Efforts by state and county officials to prevent — or at least lessen the impact of — traffic jams on Interstate 10 between Beaumont and Blythe are moving ahead, with Caltrans announcing today the installation of new electronic message signs on the heavily traveled corridor.
“Changeable Message Signs will allow us to deliver information directly to the drivers before they encounter large traffic back-ups,” said Caltrans District 8 Director Basem Muallem. “Motorists will be able to take an alternate route to avoid long delays.”
According to Caltrans, the signs were erected over I-10 just east of Blythe and just east of Desert Center.
Crews have also installed 61 vehicle detection systems covering the entire roughly 133-mile stretch of freeway between Banning and Blythe, Caltrans officials said.
The detection systems monitor speed and traffic volume, processing the data and posting it on the the freeway message signs to give motorists’ real- time estimates on how long it will take to travel a route.
The total cost of the systems and signs was just over $2.1 million, according to Caltrans.
The freeway additions were made as part of the state’s obligations under the “Interstate 10 Lifeline Emergency Action Plan,” which Riverside County is directing.
The Board of Supervisors unanimously agreed in October to partner with the state and tribal governments on implementing the plan, inspired by a series of massive traffic jams on I-10 that left motorists’ stranded in the last several years, most recently on Feb. 12, 2012.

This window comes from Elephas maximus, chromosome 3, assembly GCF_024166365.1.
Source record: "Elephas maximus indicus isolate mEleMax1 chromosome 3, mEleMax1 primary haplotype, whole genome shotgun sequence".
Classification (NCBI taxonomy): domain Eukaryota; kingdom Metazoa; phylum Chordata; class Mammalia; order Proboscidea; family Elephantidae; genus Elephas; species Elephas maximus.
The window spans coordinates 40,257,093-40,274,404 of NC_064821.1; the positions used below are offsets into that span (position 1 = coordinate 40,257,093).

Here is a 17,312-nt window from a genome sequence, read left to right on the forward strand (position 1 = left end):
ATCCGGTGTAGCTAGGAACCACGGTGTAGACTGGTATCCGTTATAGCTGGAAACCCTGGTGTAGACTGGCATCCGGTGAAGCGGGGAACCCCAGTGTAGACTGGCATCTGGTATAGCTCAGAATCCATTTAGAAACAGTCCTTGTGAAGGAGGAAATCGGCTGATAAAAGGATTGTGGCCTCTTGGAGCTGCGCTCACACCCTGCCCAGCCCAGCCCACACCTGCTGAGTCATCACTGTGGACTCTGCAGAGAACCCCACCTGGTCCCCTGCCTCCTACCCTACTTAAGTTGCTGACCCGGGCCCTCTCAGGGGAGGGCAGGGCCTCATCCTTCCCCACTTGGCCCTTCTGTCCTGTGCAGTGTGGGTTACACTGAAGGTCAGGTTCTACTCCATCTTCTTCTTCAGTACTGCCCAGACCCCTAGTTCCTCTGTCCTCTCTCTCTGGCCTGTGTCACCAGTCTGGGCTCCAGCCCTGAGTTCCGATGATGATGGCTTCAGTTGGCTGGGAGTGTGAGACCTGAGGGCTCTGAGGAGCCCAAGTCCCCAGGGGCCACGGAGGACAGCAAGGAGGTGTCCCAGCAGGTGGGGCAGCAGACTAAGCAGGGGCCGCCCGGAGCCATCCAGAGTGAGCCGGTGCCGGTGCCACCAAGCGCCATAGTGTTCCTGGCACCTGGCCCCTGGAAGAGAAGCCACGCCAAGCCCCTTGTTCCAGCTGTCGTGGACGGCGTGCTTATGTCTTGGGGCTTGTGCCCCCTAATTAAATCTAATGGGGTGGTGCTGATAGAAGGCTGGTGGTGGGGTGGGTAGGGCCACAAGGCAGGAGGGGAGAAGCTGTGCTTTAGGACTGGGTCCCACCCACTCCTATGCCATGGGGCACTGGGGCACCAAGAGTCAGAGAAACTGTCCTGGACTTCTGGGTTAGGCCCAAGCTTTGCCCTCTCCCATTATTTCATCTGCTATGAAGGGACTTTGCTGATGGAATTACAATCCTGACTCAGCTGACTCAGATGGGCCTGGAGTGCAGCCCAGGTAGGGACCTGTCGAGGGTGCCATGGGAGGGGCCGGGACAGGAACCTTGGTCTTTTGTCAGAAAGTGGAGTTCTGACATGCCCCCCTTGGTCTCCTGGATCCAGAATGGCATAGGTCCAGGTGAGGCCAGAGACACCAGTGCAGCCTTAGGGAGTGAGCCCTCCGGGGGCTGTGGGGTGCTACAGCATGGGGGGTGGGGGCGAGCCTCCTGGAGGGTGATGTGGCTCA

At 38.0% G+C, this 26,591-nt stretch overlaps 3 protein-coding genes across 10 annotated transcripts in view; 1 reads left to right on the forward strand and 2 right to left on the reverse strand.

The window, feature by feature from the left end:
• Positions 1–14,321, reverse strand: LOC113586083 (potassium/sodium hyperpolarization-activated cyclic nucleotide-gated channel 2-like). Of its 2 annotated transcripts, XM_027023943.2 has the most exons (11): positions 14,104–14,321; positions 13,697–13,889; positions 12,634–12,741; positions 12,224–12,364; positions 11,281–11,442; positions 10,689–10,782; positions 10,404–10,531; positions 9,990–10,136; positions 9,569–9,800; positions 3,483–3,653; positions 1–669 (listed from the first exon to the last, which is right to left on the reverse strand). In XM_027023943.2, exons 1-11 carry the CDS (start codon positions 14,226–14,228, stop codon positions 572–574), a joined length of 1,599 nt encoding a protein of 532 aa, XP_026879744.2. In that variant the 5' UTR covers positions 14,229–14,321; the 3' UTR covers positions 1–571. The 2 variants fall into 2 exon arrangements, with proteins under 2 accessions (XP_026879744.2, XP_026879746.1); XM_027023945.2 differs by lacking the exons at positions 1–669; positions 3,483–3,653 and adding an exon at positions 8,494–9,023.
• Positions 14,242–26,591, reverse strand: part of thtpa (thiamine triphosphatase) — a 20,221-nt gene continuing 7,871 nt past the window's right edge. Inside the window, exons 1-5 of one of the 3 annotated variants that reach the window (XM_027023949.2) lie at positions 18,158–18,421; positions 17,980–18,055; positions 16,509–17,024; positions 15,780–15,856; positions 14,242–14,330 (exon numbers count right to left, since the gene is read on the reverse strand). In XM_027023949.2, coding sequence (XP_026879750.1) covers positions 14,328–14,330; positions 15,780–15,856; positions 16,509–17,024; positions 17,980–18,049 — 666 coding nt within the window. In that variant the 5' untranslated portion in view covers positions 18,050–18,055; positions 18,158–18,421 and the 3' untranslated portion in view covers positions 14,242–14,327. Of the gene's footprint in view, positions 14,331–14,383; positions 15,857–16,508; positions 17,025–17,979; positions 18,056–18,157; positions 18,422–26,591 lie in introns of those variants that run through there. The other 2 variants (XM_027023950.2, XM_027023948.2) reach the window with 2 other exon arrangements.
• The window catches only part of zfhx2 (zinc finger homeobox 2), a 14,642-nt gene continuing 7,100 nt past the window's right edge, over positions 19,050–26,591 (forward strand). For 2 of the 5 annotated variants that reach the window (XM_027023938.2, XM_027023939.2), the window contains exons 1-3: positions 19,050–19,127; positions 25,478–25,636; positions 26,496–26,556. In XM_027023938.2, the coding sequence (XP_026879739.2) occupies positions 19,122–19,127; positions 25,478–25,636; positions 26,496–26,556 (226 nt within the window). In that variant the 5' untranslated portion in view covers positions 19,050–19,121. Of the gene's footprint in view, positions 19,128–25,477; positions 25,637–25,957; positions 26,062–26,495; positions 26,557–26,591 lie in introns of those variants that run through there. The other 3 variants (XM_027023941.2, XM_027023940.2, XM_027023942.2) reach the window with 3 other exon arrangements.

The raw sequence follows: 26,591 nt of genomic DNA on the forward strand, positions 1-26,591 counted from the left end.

A 20-mile backup occurred that day on the westbound side of the freeway approaching Banning when a Caltrans crew closed two lanes during a pavement replacement project. Some motorists were delayed up to seven hours.
Then-Caltrans District 8 Director Ray Wolfe blamed the fiasco on underlings who had — without his authorization — given a private contractor permission to extend an overnight closure into the morning hours.
The county’s part of the action plan focuses mainly on making improvements on a 19-mile stretch of I-10 through the San Gorgonio Pass, an area that lacks readily accessible detour routes, including frontage roads, that would permit drivers to exit the interstate and continue in either direction in the event of a closure.
A bypass is planned, possibly using Morongo Band of Mission Indians’ reservation land, in the next five years.
Caltrans spokeswoman Terri Kasinga said the detection systems’ project had been under way since before last February’s crunch, but state officials expedited it to meet the action plan goals.
“We are very pleased to see Caltrans move ahead with their pieces of the plan,” said Juan Perez, director of the county’s Transportation and Land Management Agency. “The traveler information projects will be completed by the end of this year with the larger freeway bypass projects coming later.”